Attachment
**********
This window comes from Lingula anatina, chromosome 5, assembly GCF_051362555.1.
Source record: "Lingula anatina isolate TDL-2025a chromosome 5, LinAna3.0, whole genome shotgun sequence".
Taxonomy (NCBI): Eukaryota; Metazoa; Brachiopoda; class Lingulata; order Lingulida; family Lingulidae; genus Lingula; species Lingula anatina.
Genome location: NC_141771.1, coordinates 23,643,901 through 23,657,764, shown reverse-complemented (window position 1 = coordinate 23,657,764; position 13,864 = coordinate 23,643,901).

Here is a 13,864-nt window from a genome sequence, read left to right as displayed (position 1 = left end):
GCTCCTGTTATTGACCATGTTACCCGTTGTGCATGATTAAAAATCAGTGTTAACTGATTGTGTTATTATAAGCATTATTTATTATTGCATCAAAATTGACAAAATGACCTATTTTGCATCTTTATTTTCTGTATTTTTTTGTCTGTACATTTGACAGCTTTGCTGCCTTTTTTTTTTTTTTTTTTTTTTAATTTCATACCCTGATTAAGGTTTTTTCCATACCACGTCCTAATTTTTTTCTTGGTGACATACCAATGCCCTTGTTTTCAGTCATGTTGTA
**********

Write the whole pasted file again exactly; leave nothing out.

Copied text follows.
This window comes from Lingula anatina, chromosome 5, assembly GCF_051362555.1.
Source record: "Lingula anatina isolate TDL-2025a chromosome 5, LinAna3.0, whole genome shotgun sequence".
Taxonomy (NCBI): Eukaryota; Metazoa; Brachiopoda; class Lingulata; order Lingulida; family Lingulidae; genus Lingula; species Lingula anatina.
Genome location: NC_141771.1, coordinates 23,643,901 through 23,657,764, shown reverse-complemented (window position 1 = coordinate 23,657,764; position 13,864 = coordinate 23,643,901).

Here is a 13,864-nt window from a genome sequence, read left to right as displayed (position 1 = left end):
GCTCCTGTTATTGACCATGTTACCCGTTGTGCATGATTAAAAATCAGTGTTAACTGATTGTGTTATTATAAGCATTATTTATTATTGCATCAAAATTGACAAAATGACCTATTTTGCATCTTTATTTTCTGTATTTTTTTGTCTGTACATTTGACAGCTTTGCTGCCTTTTTTTTTTTTTTTTTTTTTTAATTTCATACCCTGATTAAGGTTTTTTCCATACCACGTCCTAATTTTTTTCTTGGTGACATACCAATGCCCTTGTTTTCAGTCATGTTGTA